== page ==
What those kids need, more than information, is a moral order enacted and clarified and practiced daily by adults who, with full knowledge of how the world can go wrong, stay committed nonetheless to making things right.
Unfortunately, our schools sometimes offer their own form of moral disorder. Our work in large organizations is divided into small pieces, and workers become adept at hearing information at the scale of their specialty. This fragmentation creates an ironic situation: What makes us powerful, our ability to organize, also makes us deaf to what we need to hear.
For example, the superintendent of a school often thinks in time frames of years or even decades, trying to hear slow-moving demographic shifts and legislative trends that will change enrollments and budgets and community expectations, monitoring the deterioration of buildings and buses, anticipating shifts in social values. Though the superintendent might be aware that a particular teacher is weak, he or she is probably more concerned with changing hiring practices and training programs than with changing that one teacher’s performance this afternoon. A good teacher, on the other hand, will tend to be attentive to faster-moving phenomena, such as what happened with a particular student this morning and what adjustments the staff can make this week. When such specialists meet to discuss problems, they sometimes don’t quite hear one another.
In such situations, self-interested careerism often prevails over moral clarity. Too often the systems we build encourage us to believe that success matters more than goodness, and charm more than truth. But the art of real teaching comes down to this: The teacher must be willing to live by the rules of the world as it ought to be and could be rather than as it is. Our only hope for unity in a pluralistic society lies in the possibility that each of us, from whatever culture, can understand that some things are wrong: It’s wrong to hurt other people to get something we want. It’s wrong to deceive people. It’s wrong to be unmoved by the plight of our neighbors. It’s wrong to take what isn’t ours. It’s wrong to want more than our share.
People who act on such beliefs in matters big and small, making them habits, soon find themselves becoming prosperous, soon find their towns becoming beautiful and safe, soon find their farmlands becoming bountiful and sustainable. And they create a community that neglected children can join.
Fortunately for the place I live, the Salish culture was never completely destroyed. A core of quiet people struggled to keep alive their belief in a better way. In recent years, tribal leaders have emerged strong from a long history of hardship. They are rebuilding a living moral order, and they are reaching out to lost children, inviting them to join a real community. Though they face enormous problems, their faith is strong. Teachers can learn much from them.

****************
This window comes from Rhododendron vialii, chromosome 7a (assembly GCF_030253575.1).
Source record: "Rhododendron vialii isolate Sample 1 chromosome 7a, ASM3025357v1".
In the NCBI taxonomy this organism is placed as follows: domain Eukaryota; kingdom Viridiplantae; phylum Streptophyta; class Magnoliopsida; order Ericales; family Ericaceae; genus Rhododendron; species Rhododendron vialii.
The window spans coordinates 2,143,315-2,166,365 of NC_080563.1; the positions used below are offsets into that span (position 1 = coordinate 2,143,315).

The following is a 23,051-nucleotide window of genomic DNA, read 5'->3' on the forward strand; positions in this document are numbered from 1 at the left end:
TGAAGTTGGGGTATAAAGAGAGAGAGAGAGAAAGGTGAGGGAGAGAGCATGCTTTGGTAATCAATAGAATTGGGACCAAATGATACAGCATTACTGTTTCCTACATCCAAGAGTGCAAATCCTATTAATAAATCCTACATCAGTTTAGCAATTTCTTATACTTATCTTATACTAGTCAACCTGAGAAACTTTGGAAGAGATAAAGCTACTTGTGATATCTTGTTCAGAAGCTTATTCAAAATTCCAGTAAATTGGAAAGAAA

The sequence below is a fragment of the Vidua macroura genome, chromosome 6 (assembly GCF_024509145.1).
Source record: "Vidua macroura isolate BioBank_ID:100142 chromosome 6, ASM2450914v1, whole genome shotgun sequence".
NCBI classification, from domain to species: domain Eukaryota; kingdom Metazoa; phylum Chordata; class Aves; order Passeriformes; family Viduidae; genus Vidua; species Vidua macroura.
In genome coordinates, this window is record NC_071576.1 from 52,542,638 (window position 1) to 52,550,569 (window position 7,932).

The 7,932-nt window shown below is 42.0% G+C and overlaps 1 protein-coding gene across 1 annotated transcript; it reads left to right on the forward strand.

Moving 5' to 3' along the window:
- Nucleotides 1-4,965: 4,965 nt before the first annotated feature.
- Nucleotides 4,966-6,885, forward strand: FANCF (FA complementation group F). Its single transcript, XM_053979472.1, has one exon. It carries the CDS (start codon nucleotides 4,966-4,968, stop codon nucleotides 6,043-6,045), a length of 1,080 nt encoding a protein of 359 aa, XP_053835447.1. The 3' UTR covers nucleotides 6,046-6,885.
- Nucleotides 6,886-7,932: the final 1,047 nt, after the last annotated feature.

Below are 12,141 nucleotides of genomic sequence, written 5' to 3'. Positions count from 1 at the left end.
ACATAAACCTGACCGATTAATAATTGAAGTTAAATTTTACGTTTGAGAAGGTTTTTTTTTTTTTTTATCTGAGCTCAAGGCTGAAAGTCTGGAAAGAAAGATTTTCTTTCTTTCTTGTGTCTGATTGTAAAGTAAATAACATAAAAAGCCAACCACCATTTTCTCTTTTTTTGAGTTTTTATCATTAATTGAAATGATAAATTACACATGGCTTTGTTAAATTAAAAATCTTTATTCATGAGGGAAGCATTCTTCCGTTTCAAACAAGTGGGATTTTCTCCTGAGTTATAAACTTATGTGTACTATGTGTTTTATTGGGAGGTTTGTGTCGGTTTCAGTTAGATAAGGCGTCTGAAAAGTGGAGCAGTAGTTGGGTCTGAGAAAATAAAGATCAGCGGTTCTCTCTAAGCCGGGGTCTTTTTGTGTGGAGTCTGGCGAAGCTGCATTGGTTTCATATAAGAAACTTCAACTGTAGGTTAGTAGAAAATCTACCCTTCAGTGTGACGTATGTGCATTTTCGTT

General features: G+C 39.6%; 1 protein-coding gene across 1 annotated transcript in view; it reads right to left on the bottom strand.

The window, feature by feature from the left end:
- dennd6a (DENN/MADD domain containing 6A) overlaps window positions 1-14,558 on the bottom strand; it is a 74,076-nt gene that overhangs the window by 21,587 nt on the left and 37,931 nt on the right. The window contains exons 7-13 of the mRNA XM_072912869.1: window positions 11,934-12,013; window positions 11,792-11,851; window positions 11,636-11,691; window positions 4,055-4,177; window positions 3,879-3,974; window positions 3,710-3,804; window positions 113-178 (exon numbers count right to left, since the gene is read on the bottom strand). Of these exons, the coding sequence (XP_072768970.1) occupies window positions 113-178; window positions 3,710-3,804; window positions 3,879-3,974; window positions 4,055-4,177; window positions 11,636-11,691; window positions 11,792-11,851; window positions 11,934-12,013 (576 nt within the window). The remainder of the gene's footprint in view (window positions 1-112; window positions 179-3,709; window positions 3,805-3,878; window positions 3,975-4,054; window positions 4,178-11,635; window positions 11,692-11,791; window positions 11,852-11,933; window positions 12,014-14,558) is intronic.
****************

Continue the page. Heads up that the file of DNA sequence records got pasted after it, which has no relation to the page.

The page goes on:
They know that when we’ve strayed from a good path, our lives often take on a momentum that carries us farther than we meant to go. It becomes harder and harder to believe we can stop or go back. We need to be reminded more often than we need to be taught, and we need to be given courage more than we need to be given information.
Twenty minutes after I got home from examining Abel, my radio went off again. “Mission Ambulance, please return to the Mission Hotel. An officer is down.” When I got there, the deputy who had shot Abel was writhing on the floor, gasping for air. His forehead glistened with sweat. He had trouble hearing or answering questions. He had sharp pain in his chest. His hands and feet were numb.
Hyperventilation. It begins when a person breathes too quickly, but the feeling is that he can’t get enough air. The faster he breathes, the more he feels air hunger. It’s a common pattern in our lives: We do the wrong thing, and the more we do it, the worse things get, and the more we feel we need to keep doing it. It was a pattern Abel knew.
A good coach can help, standing outside the problem, staying calm, reminding the person of what he knows but, at the moment, isn’t practicing. It’s as simple as standing close to the person, speaking into his ear, convincing him that he can breathe normally, reminding him how to do it. It’s possible for one person to infect another with calm, with faith, and even with goodness.
One spring after being caught up in a particularly nasty and futile political war, I visited a lake in the Mission Mountains. It was a calm day, and I tossed a rock into the water, then watched. I followed the ripples as far as I could. Eventually, at the edge of my eyesight, the ripples merged into riffles caused by wind and other disturbances, becoming part of an endless dance. It was a half-hour before I lost completely the pattern of my stone amid the endlessly changing patterns of the lake’s surface. I lost sight of it, but I never saw it stop. It goes on forever.